Companies lose their innovative edge when they go public, a new study (PDF) from a Stanford Business School professor has found.
Professor Shai Bernstein analyzed patent data from almost 2,000 companies to discover the trend.
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“Using patent-based metrics, I find that the quality of internal innovation declines following the IPO and firms experience both an exodus of skilled inventors and a decline in productivity of remaining inventors,” he wrote in the paper’s abstract.
Bernstein noted that post-IPO firms tend to change strategies after their offerings by shifting to acquisitions as a way to bring innovation into the company. He found that almost one-third of public firms’ patent portfolios are comprised of acquired patents in the five years after going public. Those acquired patents are also of higher quality than those produced internally by the companies during the same period.
According to a release announcing the study, the research covered companies that went public or withdrew IPO plans between 1985 and 2003. Bernstein’s data included close to 40,000 patents, rating them for their relative importance and how often they were cited in other patent filings.
To compare companies fairly, he matched up firms in similar sectors or industries that had considered going public in the same year and then rated those that withdrew their applications against those that continued on with going public.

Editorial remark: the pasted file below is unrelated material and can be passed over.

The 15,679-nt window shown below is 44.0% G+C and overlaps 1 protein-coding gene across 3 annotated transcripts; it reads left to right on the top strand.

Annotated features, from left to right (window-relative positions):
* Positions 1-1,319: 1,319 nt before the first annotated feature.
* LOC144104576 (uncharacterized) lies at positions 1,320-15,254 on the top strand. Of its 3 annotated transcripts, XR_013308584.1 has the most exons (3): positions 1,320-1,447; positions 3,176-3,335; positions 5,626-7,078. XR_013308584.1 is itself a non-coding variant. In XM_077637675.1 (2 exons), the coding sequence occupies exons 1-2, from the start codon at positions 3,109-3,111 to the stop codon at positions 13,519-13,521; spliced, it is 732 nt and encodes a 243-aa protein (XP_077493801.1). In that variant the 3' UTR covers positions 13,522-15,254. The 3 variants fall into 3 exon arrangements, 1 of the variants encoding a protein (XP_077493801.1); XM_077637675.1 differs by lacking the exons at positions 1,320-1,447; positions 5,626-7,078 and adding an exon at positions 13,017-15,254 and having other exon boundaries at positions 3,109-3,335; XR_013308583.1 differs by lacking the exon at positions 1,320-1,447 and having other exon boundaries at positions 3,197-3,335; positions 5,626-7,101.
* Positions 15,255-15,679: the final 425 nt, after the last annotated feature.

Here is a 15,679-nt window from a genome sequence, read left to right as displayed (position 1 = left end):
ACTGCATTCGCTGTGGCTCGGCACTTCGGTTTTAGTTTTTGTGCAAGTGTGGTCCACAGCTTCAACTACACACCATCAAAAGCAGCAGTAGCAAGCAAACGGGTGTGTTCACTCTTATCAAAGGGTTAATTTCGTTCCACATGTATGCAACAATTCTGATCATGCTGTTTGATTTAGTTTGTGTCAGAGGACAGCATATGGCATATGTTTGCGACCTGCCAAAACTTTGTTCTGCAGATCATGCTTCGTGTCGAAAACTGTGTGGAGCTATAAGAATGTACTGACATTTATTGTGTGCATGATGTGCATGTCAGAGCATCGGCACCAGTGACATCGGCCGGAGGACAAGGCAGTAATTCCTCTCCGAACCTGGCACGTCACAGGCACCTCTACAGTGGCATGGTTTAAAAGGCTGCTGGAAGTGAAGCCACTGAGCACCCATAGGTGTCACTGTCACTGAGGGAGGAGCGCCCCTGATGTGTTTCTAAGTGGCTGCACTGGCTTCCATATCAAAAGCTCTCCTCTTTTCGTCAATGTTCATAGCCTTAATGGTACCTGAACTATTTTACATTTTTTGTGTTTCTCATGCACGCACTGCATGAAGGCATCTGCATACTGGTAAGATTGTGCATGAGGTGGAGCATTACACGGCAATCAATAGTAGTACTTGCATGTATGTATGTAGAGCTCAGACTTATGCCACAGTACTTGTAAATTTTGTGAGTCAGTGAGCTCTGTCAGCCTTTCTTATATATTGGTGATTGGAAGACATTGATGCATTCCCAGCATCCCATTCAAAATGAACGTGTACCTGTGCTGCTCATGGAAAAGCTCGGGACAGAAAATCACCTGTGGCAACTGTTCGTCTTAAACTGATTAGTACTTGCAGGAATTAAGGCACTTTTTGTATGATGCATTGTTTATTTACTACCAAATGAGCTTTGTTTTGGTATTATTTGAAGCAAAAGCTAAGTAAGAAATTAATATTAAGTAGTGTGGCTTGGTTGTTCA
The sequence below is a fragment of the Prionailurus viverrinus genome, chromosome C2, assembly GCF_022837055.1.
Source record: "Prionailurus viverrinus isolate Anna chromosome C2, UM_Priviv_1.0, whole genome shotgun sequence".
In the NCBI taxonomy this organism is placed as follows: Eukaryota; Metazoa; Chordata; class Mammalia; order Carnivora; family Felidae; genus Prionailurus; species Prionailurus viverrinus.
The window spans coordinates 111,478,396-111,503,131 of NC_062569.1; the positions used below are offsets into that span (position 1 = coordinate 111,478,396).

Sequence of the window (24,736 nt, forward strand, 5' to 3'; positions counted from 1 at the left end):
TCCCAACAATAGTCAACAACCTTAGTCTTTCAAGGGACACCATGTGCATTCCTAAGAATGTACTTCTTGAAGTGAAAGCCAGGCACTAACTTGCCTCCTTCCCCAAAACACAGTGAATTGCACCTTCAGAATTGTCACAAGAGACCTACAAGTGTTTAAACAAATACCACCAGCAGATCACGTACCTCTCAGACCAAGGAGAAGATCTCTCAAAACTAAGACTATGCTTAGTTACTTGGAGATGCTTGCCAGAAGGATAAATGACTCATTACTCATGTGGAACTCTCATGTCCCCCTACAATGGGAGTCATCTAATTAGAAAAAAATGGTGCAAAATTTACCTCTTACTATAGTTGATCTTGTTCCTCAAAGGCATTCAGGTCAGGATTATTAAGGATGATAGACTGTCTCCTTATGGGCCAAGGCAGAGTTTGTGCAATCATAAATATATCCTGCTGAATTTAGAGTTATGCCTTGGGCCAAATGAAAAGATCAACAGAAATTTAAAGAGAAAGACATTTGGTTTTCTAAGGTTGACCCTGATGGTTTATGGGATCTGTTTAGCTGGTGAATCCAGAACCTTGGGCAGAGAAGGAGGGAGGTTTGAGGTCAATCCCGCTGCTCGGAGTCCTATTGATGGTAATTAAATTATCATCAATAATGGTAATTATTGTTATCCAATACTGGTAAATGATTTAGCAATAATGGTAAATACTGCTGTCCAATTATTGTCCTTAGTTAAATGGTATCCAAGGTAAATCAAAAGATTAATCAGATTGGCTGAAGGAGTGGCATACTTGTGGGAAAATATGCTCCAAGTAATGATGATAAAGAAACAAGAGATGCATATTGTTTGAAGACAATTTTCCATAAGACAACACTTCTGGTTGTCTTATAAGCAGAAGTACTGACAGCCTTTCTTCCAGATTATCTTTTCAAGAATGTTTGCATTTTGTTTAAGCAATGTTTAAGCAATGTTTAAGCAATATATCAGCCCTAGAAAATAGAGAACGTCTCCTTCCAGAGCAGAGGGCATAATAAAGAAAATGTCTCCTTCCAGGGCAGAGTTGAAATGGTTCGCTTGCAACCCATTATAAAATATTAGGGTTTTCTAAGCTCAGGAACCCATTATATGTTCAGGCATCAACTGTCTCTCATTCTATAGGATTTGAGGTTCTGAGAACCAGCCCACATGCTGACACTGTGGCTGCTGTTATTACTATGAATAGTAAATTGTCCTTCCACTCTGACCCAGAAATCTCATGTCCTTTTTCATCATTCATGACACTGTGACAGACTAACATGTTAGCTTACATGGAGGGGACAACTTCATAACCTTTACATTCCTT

Bernstein estimated that the average quality of patents produced by public companies declined by 40 percent during the five years after an IPO.
Also worth noting, Bernstein found that companies where the CEO also served as chair of the board of directors managed to better keep up innovation and hold on to inventors after going public than companies with separate chairmen and CEOs.
It’s worth noting that his reliance on the patent system to measure innovation will be suspect to some. After all, some have even argued that patents stifle innovation.
Of course, Bernstein’s study doesn’t mean that all IPOs are bad, but it’s definitely some interesting food for thought for any startups thinking about taking the plunge. In the meantime, we’ve got a few years of waiting before we see how the recent batch of IPOs from companies like Facebook and LinkedIn pans out.
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